NFL owners and players quietly held settlement talks in recent days, providing a measure of progress as the sides head into a critical court hearing Friday.
The settlement discussions led the judge overseeing player-owner mediation to cancel mediation meetings scheduled for Monday and Tuesday, hinting that recent discussions in another venue, without lawyers, proved worthy of at least continuing.
For fans who want to see the NFL get back to normal business, talk is more promising than a legal standoff, but it's unclear just how much progress has been made and whether these discussions will lead to a deal. There was no indication that an agreement might be imminent, though word of the talks did spark some optimism. Both sides have kept quiet, following a federal court's order to keep talks private.
After the meeting Thursday, federal Judge Arthur Boylan, who has led recent mediation, canceled the upcoming sessions. His order said "the Court has been engaged in confidential settlement discussions" involving the league and players.
Mention of a settlement is the first hint of movement since the lockout began March 11.
This week's meetings, which began just outside Chicago on Tuesday and continued Wednesday and Thursday, according to multiple reports, included NFL commissioner Roger Goodell and NFL Players Association executive director DeMaurice Smith, along with several player representatives, a handful of NFL owners, and Boylan.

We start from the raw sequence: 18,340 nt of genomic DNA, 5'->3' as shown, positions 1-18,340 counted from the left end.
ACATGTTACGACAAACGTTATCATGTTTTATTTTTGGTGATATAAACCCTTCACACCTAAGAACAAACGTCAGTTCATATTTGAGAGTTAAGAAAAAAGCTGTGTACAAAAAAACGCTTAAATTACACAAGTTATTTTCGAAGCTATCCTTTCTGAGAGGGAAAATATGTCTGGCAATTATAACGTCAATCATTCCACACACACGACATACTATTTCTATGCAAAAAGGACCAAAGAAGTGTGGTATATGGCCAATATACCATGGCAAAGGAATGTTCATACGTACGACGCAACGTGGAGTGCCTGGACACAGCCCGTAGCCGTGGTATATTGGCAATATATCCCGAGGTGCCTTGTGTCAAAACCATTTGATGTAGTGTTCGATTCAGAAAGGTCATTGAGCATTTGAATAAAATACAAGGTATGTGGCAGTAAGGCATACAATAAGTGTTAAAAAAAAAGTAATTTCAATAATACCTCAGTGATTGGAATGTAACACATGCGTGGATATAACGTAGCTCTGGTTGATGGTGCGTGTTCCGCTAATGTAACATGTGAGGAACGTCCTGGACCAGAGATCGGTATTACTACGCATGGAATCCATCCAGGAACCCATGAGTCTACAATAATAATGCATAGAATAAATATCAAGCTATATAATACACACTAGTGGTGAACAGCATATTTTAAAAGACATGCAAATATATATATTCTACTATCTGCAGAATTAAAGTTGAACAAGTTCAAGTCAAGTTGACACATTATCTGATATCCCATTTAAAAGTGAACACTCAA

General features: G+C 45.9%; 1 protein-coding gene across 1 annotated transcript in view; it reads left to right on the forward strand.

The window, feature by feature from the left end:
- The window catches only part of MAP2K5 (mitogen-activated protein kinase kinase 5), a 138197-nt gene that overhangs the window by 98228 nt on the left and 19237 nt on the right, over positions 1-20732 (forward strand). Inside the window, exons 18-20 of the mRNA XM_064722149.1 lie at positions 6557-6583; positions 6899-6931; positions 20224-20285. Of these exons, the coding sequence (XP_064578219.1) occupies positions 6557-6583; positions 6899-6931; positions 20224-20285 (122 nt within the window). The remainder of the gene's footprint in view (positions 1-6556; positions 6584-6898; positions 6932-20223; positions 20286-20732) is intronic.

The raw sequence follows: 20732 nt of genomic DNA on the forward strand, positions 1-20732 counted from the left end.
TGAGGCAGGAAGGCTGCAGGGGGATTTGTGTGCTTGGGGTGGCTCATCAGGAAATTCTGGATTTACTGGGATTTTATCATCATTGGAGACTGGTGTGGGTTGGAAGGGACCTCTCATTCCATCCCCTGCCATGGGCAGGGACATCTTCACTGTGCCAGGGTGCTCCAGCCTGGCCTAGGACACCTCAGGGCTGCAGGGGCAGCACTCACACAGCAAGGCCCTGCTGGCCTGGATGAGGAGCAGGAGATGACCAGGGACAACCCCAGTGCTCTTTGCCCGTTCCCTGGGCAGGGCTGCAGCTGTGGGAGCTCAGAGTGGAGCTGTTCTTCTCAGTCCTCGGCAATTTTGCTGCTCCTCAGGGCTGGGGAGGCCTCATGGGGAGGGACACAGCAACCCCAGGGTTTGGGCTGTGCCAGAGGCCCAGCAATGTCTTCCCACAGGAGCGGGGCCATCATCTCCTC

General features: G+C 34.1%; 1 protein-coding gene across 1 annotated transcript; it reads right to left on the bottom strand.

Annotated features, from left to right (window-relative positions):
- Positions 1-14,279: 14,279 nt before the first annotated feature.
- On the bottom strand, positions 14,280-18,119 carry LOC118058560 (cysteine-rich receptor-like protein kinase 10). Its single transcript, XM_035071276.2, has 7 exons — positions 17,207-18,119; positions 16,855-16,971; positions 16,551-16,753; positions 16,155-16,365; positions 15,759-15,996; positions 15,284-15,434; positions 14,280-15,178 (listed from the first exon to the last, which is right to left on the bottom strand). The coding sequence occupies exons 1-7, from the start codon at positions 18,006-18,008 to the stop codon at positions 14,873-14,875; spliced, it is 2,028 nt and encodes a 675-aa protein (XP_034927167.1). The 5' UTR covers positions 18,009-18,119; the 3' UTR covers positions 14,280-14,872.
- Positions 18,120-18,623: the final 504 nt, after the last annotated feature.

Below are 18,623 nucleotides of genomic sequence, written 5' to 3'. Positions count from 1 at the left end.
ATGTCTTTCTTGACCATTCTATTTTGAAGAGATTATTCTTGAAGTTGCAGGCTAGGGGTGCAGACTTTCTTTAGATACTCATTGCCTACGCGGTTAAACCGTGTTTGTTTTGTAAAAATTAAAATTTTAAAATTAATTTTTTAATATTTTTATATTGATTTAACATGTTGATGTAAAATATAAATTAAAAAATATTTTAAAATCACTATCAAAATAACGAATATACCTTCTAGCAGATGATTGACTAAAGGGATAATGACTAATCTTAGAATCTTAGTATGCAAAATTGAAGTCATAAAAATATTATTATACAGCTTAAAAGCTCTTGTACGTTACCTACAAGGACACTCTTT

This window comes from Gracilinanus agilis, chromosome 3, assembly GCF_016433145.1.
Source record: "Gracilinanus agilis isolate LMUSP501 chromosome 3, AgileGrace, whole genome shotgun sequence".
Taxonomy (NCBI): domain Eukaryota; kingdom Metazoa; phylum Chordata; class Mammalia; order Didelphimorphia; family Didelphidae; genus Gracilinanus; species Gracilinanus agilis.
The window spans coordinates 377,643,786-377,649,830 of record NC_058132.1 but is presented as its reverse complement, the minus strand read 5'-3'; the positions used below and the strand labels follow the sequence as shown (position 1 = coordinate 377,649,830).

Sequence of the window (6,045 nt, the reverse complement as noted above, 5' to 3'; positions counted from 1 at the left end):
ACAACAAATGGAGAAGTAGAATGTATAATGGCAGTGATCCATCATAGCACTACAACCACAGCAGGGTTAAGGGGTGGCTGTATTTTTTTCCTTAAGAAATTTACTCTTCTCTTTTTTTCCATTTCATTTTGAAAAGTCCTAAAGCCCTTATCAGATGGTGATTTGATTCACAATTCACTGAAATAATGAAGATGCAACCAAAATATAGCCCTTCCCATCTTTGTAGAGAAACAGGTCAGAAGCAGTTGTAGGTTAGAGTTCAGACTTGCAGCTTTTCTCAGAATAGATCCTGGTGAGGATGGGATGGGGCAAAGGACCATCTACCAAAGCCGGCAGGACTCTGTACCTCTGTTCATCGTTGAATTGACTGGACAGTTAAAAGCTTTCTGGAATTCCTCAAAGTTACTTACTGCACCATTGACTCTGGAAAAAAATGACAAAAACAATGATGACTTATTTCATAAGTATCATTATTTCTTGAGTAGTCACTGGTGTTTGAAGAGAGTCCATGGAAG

"The parties met pursuant to court mediation. Owners and players were engaged in confidential discussions before Chief Magistrate Judge Boylan. The court has ordered continued confidentiality of the mediation sessions," the NFL and players association said in a joint statement.
The Chicago Tribune first reported the talks. No Eagles representatives were at the meetings.
The point of the gathering, one player told the Tribune, was "no lawyers."
While a court hearing Friday and subsequent ruling, expected in late June or early July, could firmly swing leverage to one side - probably the owners' - each party has some incentive to deal before the U.S. Court of Appeals for the Eighth Circuit decides.
For the owners, an agreement would eliminate the risk that the players score an upset in court and get the lockout lifted.
Players, likely facing a court ruling that could leave the lockout in place and threaten their fall paychecks, have incentive to deal before the court decides and hands a firm win to ownership.
"Settlement" discussions could represent a concession to the players. If the sides settle the players' antitrust case, it could leave the resulting labor deal under court supervision, an arrangement that has helped players. A traditional collective bargaining agreement, on the other hand, would remove the courts from the equation. The owners have pressed for a typical CBA.
Since the lockout began, most of the action has revolved around legal maneuvering. Friday's hearing will be the most crucial yet. It will help determine whether an injunction to lift the lockout takes effect, giving the players a major win, or is thrown out, which would allow the owners to continue the work stoppage for the foreseeable future.